Q: What does advanced care look like for allergies?
A: When we talk about allergies, a lot of people will have symptoms and get treated with antihistamines or nasal steroid sprays. But when you talk about advanced management, a big part of that is figuring out exactly what’s causing the issue. Then usually advanced allergy management has three big limbs to it. One is environmental strategy to lower your allergen load. The second is medical therapy with different combinations of medication. And the third is immunotherapy, where we try to desensitize patients to the things they’re allergic to. We have a couple modes of doing that. Most people associate this with allergy shots, but we actually now also have sublingual immunotherapy, both approved and off-label, that you can use to desensitize patients without needing a needle on a regular basis. It’s basically just a tablet you put under your tongue and let it dissolve.
Q: What kinds of allergies are those available for?
A: Grass, weeds, dust.
Q: What kinds of challenges does the interconnectivity of the ears, nose and throat present when it comes to diagnostics?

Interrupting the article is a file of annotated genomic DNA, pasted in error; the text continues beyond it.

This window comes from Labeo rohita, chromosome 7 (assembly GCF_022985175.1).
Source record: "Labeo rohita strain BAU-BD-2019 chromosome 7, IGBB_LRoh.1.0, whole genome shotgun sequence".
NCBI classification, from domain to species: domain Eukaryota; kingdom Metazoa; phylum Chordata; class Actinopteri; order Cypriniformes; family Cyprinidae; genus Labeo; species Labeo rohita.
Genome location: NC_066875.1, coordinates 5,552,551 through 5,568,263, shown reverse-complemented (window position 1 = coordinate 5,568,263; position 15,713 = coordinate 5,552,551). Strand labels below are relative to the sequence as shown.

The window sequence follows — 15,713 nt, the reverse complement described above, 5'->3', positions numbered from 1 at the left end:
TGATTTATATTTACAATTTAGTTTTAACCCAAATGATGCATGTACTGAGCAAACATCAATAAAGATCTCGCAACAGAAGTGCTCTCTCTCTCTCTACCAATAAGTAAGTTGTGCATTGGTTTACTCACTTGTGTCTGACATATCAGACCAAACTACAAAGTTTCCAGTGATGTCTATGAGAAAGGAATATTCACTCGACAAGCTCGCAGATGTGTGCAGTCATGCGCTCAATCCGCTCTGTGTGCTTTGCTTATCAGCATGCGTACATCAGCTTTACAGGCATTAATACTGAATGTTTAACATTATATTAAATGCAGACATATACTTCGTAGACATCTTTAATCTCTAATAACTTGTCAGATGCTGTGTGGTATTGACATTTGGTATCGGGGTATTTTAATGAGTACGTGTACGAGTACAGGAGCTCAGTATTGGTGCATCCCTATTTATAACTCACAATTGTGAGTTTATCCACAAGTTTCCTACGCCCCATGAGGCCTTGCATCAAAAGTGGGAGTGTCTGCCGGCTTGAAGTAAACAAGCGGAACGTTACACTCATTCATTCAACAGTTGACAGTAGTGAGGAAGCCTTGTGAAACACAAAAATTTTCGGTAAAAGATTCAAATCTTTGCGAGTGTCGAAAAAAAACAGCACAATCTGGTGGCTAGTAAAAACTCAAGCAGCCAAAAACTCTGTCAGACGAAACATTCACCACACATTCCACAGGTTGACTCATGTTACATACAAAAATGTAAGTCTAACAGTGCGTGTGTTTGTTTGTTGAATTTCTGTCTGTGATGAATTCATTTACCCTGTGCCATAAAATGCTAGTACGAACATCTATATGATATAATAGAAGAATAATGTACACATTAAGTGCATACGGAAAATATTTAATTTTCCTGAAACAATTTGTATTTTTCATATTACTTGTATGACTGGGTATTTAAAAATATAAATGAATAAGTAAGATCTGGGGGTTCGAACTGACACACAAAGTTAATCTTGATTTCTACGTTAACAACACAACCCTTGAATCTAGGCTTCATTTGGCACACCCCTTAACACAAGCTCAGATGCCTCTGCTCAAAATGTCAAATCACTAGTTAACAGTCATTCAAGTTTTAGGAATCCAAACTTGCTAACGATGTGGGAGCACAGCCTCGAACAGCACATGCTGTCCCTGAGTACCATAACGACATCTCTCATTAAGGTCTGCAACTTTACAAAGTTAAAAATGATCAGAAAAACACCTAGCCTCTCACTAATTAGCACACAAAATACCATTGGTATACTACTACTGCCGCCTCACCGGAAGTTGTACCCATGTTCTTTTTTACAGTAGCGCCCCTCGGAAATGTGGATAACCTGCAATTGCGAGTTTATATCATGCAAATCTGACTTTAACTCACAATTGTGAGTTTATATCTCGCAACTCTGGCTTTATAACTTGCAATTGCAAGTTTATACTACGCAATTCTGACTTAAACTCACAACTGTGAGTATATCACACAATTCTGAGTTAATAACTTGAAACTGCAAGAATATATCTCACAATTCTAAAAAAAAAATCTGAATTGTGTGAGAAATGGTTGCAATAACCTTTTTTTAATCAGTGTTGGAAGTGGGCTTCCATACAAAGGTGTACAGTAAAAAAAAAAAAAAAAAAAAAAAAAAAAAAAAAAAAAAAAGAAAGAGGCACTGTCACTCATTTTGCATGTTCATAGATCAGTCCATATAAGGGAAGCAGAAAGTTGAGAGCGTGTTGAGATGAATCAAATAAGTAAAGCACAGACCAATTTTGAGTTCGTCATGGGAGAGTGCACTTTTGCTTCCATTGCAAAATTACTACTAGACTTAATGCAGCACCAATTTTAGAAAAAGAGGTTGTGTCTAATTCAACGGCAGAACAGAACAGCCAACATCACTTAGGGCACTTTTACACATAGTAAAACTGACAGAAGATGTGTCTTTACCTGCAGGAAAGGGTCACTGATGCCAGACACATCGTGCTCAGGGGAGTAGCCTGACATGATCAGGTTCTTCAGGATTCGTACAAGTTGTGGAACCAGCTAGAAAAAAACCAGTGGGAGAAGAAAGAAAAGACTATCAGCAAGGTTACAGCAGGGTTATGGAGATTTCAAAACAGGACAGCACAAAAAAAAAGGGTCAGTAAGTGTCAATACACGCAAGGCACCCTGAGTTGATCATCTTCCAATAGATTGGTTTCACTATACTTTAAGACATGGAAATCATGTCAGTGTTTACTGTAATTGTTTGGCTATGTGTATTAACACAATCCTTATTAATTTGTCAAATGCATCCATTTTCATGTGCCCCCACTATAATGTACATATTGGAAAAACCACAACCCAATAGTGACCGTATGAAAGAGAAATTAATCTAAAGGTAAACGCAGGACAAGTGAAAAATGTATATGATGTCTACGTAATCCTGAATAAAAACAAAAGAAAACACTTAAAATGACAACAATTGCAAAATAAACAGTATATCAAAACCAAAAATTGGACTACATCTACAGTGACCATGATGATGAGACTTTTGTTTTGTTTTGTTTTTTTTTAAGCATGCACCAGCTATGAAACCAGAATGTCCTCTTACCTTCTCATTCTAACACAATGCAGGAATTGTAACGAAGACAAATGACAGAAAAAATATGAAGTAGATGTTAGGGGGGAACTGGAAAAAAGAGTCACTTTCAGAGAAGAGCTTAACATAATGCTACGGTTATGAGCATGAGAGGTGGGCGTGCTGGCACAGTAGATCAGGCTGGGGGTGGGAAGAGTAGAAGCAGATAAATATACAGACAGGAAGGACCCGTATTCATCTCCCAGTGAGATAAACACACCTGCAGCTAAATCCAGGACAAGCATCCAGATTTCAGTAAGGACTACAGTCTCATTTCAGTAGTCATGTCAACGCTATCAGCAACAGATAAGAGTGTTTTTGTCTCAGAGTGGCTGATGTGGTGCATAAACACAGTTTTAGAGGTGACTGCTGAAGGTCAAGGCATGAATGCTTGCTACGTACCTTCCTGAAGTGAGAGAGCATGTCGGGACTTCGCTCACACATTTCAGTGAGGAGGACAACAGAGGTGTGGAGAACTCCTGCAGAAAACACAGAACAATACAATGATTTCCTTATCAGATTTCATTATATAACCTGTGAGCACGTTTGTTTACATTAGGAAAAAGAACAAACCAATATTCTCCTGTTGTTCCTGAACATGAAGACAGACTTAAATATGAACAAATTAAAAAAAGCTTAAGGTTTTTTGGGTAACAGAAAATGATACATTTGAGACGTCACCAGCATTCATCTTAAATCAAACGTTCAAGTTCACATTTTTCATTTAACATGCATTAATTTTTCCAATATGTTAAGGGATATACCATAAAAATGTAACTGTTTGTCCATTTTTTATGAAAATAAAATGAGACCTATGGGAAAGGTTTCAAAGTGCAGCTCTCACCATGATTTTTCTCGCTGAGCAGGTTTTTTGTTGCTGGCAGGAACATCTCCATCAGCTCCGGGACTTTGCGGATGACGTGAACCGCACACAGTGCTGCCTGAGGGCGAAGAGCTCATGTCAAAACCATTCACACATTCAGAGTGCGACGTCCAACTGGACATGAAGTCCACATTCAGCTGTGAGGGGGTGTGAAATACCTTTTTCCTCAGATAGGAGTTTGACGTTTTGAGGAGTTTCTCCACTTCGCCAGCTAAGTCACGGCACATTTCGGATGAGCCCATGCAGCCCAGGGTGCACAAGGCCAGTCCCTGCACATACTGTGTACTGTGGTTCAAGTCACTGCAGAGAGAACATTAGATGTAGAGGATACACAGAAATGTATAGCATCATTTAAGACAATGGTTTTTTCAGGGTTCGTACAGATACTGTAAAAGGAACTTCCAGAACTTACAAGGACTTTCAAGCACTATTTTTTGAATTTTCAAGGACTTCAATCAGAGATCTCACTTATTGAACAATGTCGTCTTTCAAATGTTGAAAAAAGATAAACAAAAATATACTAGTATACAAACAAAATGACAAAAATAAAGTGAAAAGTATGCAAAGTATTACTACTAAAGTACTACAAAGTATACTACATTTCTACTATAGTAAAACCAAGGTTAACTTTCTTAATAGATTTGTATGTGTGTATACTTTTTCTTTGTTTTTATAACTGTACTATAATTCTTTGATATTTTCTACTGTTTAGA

A: When I talk to patients, I like to get down to root causes. So if you have an ear problem and a throat problem, it’s my job to get to how those may be connected by asking the right questions and using the right tools. That could be lab work, endoscopy, imaging. If I’m able to find the root cause, I can manage that rather than just shooting from the hip at the different components. I think patients appreciate it when you get to the bottom of their problems rather than just putting a Band-Aid on their symptoms.
Q: What kind of impact do you want to have on your new practice? Is there anything different you plan to try?
A: I came to Central New York and established an allergy practice. The St. Joe’s practice didn’t have much in the way of immunotherapy, so we’ve already started introducing that. We have shots available, sublingual treatments and biological therapy, which is leveraging your immune system against things like chronic itching and chronic sinusitis and things like that. We also now have the ability to do in-office procedures like balloon sinoplasty, which is a way to treat chronic sinusitis in patients who are good candidates for it. We have cryotherapy for people who have chronic running noses. So these are things that are minimally invasive that we’re introducing into this group to provide some more convenient forms of care to the patient. I like to treat soup to nuts, so I like being able to treat whole families at a time, because a lot of these issues run in families.
Name: Haidy Marzouk, M.D.
Position: ENT physician at St. Joseph’s Health
Hometown: Staten Island
Education: SUNY Downstate Medical University
Affiliations: St. Joseph’s Health; SUNY Upstate University Hospital
Organizations: American Academy of Otolaryngic Allergy; American Academy Otolaryngology Head & Neck Surgery
Family: Husband, three children
Hobbies: Church activities, reading, watching movies